Novel protein driving prostate cancer could lead to better treatments

By Guest Blogger
May 9, 2014

This post was written by Janelle Weaver, Ph.D., a freelance science writer

Prostate cancer is a leading cause of cancer-related death in men in the United States. The development and progression of the disease depend on the actions of male sex hormones called androgens, which bind to the androgen receptor to activate signaling pathways involved in cell growth and survival. Therefore, there is a strong need to identify novel drug targets to alter androgen-receptor signaling and treat this often deadly disease.

As reported on March 26 in Oncotarget, Sanford-Burnham researchers have discovered that a protein called NWD1 affects androgen-receptor signaling to control the growth of prostate cancer cells. “A very limited number of proteins have been shown to specifically and exclusively affect androgen-receptor signaling, so our findings represent a major advance in the field,” said lead study author Ricardo Correa, Ph.D., staff scientist at Sanford-Burnham. “NWD1 could represent a new biomarker for predicting patient prognosis as well as a therapeutic target for a novel class of prostate cancer drugs.”

Prognosis predictor

High levels of androgens are critical for the growth of prostate cancer cells in early disease stages, and one major type of therapy focuses on inhibiting androgens. But over time, prostate cancer cells often respond to hormone therapy by expressing high levels of the androgen receptor, allowing these castration-resistant cells to grow even when androgen levels are low. Castration-resistant prostate cancer is an advanced form of the disease associated with poor survival rates. However, both early and advanced stages of prostate cancer depend on androgen-receptor signaling, highlighting the value of targeting this pathway for treating a broad range of patients.

While searching for novel modulators of androgen-receptor signaling, Correa and his team became interested in the nucleotide-binding domain and leucine-rich repeat (NLR) family of proteins. These proteins are involved in recognizing pathogens and cell-injury signals and activating immune-defense pathways, but they have also been implicated in a variety of cancers. In particular, the researchers were intrigued by an NLR-related protein called NWD1, which was previously identified in zebrafish but had not yet been analyzed in humans.

In the new study, Correa and his colleagues found that the expression of the human NWD1 gene was very high in prostate tissue and other parts of the male reproductive system. Moreover, NWD1 expression was higher than normal in human prostate cancer cell lines, especially in castration-resistant and highly metastatic cell lines. Similarly, NWD1 protein levels were higher than normal in advanced-stage and castration-resistant prostate tumor tissue from patients.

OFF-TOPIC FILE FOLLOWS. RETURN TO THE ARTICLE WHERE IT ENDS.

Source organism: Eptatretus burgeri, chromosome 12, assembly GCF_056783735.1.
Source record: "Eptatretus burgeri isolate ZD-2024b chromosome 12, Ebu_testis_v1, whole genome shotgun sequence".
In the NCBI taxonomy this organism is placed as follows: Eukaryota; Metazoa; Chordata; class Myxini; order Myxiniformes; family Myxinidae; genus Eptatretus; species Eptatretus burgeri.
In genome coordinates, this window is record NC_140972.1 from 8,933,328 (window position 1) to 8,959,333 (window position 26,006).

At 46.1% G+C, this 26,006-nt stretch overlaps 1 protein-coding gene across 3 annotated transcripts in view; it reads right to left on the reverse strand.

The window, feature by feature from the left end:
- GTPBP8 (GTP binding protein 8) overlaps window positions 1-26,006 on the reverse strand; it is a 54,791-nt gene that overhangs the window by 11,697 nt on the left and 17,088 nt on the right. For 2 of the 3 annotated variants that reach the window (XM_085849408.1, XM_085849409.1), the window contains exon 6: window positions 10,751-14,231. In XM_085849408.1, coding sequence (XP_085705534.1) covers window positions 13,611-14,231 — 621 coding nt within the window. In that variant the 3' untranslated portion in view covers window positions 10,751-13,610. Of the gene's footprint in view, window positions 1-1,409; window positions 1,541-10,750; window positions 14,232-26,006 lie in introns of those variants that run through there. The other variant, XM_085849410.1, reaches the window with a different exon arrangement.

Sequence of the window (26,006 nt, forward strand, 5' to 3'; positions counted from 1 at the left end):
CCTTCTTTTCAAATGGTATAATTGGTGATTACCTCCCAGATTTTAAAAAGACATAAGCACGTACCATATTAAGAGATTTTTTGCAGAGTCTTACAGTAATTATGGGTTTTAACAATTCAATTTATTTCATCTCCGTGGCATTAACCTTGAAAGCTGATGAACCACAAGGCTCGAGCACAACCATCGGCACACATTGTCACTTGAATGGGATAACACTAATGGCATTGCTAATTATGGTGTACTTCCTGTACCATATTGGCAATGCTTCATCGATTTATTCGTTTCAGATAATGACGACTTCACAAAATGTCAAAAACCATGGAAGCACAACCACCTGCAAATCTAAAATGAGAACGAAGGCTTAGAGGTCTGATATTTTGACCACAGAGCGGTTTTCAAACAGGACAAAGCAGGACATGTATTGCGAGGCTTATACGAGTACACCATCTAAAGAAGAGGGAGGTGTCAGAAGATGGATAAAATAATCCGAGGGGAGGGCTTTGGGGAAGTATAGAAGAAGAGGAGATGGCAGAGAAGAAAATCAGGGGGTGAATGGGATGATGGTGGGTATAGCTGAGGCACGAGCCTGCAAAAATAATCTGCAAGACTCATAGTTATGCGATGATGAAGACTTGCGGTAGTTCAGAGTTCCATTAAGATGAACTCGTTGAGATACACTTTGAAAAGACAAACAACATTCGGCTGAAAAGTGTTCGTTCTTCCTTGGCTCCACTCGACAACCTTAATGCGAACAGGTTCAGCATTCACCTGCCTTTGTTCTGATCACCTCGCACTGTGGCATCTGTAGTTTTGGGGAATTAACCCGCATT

Taken together, the findings suggest that NWD1 could be a potential prostate cancer biomarker because high levels of the protein are associated with malignant progression. “We believe that NWD1 could represent a promising biomarker because changes in NWD1 expression happen at stages where the levels of prostate-specific antigen (PSA), a protein that is widely used to screen men for prostate cancer, are not very accurate in the clinic,” Correa said.

Therapeutic target

In addition to its potential use for predicting patient prognosis, NWD1 could represent a promising therapeutic target. When the researchers inhibited the activity of the NWD1 gene in prostate cancer cells, they noticed a drop in androgen-receptor levels as well as a decrease in cell growth and survival. On the other hand, an increase in NWD1 activity led to a rise in androgen-receptor levels in these cells.

Their experiments also shed light on the molecular mechanisms by which NWD1 affects androgen-receptor signaling. NWD1 silencing fed the activity of cancer-related genes such as PDEF (prostate-derived epithelial factor), which is known to bind to androgen receptors and belongs to a family of proteins that regulate cell growth and survival. Moreover, a protein called sex-determining region Y (SRY), which controls sex determination during fetal development, affected the activity of the NWD1 gene. Thus, the findings not only reveal a novel molecular pathway involved in prostate cancer, but also suggest that drugs targeting NWD1 could eventually become a new class of treatments for the disease.

“It is well known that mechanisms driving the higher stability of androgen-receptor protein levels are responsible for the hormone-independent progression of prostate cancer, which is very challenging to treat and is associated with a poor prognosis,” Correa said. “Because NWD1 plays an important role in stabilizing androgen-receptor protein levels, we believe that the design of NWD1 inhibitors could have a fruitful therapeutic impact on controlling androgen-receptor activity and possibly preventing disease progression.”

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